As I write, Congress has just voted the first article of impeachment against President Clinton. Unless he resigns, he will be the second President to be tried in the Senate on impeachment charges.
Last March, I called for the President's resignation if it proved to be true that he had perjured himself and suborned perjury with regard to Monica Lewinsky. Revelations since then have confirmed that the President lied under oath, but have left some doubt as to whether he urged Monica Lewinsky, Betty Currie or others to lie. Assuming that he did--most people who would lie under oath would ask a friend or acquaintance to back them up by doing the same--I still do not believe the Congress has acted constitutionally in voting for impeachment.
The Constitution provides that the House may vote impeachment charges and the Senate will then conduct a trial upon evidence of "high crimes and misdemeanors". Judicial interpretation, of any law and of the Constitution in particular, assumes that there are no misplaced or meaningless words. If the Framers saw fit to add the word "high" as a modifier, this clearly means that there are crimes and misdeameanors which do not qualify as "high" and therefore do not provide grounds for impeachment.
The acts which most clearly qualify as "high crimes and misdeameanors" would be those which constitute a gross misuse of office, such as the acceptance of bribes in return for executive acts, similarly motivated violations of campaign finance laws, or the misuse of executive law enforcement staff to intimidate or harm political enemies as in the Nixon era. At the other end of the spectrum, crimes such as driving under the influence or throwing a punch at a political adversary, while calling the President's status as a role model into question, should not be considered impeachable offenses. If they are, the word "high" doesn't mean anything.
Lying is pervasive in government, as it is in human life in general. History has caught almost every American president in a convenient public lie to the American people. Clinton's lies, about never having had relations with Monica Lewinsky and never being alone with her, pertained to his private affairs. Most presidents are never put under oath and called to account for either a public or private lie. Presumably a large number of them would have perjured themselves if given the opportunity, especially on private matters which they considered nobody's business but their own. It is interesting to imagine the consequences of Thomas Jefferson under oath about Sally Hemmings or John Kennedy under oath about Marilyn Monroe.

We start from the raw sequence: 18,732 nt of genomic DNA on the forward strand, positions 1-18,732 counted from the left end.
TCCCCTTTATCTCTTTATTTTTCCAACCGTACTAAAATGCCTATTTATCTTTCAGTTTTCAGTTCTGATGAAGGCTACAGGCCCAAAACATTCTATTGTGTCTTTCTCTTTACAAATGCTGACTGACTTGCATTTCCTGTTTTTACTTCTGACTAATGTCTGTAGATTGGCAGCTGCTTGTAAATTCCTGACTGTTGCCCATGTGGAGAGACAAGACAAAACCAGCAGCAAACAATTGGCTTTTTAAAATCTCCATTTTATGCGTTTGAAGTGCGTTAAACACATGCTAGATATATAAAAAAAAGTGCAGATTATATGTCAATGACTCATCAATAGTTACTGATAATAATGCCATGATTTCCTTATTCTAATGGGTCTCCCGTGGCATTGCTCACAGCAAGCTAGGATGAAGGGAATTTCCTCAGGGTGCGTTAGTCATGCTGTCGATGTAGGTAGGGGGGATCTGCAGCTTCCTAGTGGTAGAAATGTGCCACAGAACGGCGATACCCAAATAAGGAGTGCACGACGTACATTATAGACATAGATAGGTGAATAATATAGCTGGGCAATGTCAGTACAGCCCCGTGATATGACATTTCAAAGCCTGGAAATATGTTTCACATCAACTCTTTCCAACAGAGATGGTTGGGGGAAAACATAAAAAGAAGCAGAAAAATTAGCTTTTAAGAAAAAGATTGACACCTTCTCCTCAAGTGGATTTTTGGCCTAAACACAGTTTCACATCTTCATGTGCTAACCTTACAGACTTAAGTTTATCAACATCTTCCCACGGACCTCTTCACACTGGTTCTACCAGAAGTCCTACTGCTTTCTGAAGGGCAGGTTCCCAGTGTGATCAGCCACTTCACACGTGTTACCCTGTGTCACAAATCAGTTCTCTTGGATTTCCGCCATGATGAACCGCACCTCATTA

In his speech calling for President Clinton's impeachment, Robert Livingston, incoming House speaker, shocked his audience today by announcing that he would not take the Speaker's role and would resign from the House next year, due to his four extramarital affairs about to be revealed by Penthouse Magazine. Congressman Henry Hyde, chairman of the House Judiciary Committee, is another sanctimonious former marital cheat, and so it appears is Newt Gingrich.
I have a modest proposal. The current political environment clearly calls for a McCarthy-style loyalty oath. Let's invite Chief Justice Rehnquist to the well of the House, and ask him to bring a Bible. Let's then line up the entire Congress--- house and senate--to take an oath, one by one, that they have been loyal to their spouses and never committed an act of marital infidelity. For good measure, let's also have them swear that they have never cheated on their taxes, driven under the influence, shoplifted anything, or accepted a bribe or an inappropriate campaign contribution.
The results will be fascinating. Those who are truthful will largely give us insights into their humanity. As for those who perjure themselves, lets keep Kenneth Starr on the public payroll another five years, at a cost of another forty or fifty millions of our tax money, to root them out. If we play our cards right, the loyalty oath could help us clean out the whole nest of scorpions.
I am heartily sorry that Henry Hyde, Newt Gingrich, Robert Livingston, Helen Chenoweth and Dan Burton were never asked in the course of a grand jury investigation or civil deposition about their marital infidelities, as I have no doubt that each of them would have lied just as the President did.
I still think Bill Clinton isn't Presidential material. I didn't vote for him in the last election, and I regard him as an obsessive fuck-up and an embarassment to his party. But if I were Bill Clinton, I would hang in defiantly right now, because the Republican warping of the Constitution to carry out a partisan vendetta isn't right either. If the governing party can interpret "high crimes and misdemeanors" to mean anything it damn pleases, then the legislature has free reign to fire the executive---something the Framers never intended.
The Republicans have as much as admitted that in going against public opinion and impeaching the President they are assuming that the electorate are jackasses. They believe that the public will have long forgotten their hypocrisy and disregard of the Constitution before the 2000 elections. Personally I don't think public memory is that short; the scorpions currently stinging the President will drown themselves as well when he goes down.